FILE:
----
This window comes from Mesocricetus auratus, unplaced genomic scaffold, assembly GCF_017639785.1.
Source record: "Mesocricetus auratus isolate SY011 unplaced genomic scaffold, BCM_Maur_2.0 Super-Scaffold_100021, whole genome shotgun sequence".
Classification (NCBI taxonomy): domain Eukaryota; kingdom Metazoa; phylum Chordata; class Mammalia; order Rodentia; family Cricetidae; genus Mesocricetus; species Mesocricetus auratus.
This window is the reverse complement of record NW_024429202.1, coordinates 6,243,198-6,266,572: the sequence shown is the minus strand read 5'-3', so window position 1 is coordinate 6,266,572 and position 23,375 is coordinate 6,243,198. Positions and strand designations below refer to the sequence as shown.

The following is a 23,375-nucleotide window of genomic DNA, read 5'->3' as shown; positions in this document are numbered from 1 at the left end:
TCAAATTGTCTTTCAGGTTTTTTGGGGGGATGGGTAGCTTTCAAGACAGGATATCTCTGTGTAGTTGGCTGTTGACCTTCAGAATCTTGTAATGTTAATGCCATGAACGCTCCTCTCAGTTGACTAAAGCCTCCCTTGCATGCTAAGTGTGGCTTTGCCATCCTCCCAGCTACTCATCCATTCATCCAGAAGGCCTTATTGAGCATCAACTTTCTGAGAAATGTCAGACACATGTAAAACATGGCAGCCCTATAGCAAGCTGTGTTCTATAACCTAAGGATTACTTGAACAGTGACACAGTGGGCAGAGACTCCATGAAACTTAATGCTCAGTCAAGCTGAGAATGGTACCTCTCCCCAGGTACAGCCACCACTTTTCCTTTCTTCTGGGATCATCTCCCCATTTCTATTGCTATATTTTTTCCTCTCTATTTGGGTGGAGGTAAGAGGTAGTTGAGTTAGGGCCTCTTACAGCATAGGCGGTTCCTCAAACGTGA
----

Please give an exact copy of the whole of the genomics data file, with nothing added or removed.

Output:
This window comes from Mesocricetus auratus, unplaced genomic scaffold, assembly GCF_017639785.1.
Source record: "Mesocricetus auratus isolate SY011 unplaced genomic scaffold, BCM_Maur_2.0 Super-Scaffold_100021, whole genome shotgun sequence".
Classification (NCBI taxonomy): domain Eukaryota; kingdom Metazoa; phylum Chordata; class Mammalia; order Rodentia; family Cricetidae; genus Mesocricetus; species Mesocricetus auratus.
This window is the reverse complement of record NW_024429202.1, coordinates 6,243,198-6,266,572: the sequence shown is the minus strand read 5'-3', so window position 1 is coordinate 6,266,572 and position 23,375 is coordinate 6,243,198. Positions and strand designations below refer to the sequence as shown.

The following is a 23,375-nucleotide window of genomic DNA, read 5'->3' as shown; positions in this document are numbered from 1 at the left end:
TCAAATTGTCTTTCAGGTTTTTTGGGGGGATGGGTAGCTTTCAAGACAGGATATCTCTGTGTAGTTGGCTGTTGACCTTCAGAATCTTGTAATGTTAATGCCATGAACGCTCCTCTCAGTTGACTAAAGCCTCCCTTGCATGCTAAGTGTGGCTTTGCCATCCTCCCAGCTACTCATCCATTCATCCAGAAGGCCTTATTGAGCATCAACTTTCTGAGAAATGTCAGACACATGTAAAACATGGCAGCCCTATAGCAAGCTGTGTTCTATAACCTAAGGATTACTTGAACAGTGACACAGTGGGCAGAGACTCCATGAAACTTAATGCTCAGTCAAGCTGAGAATGGTACCTCTCCCCAGGTACAGCCACCACTTTTCCTTTCTTCTGGGATCATCTCCCCATTTCTATTGCTATATTTTTTCCTCTCTATTTGGGTGGAGGTAAGAGGTAGTTGAGTTAGGGCCTCTTACAGCATAGGCGGTTCCTCAAACGTGA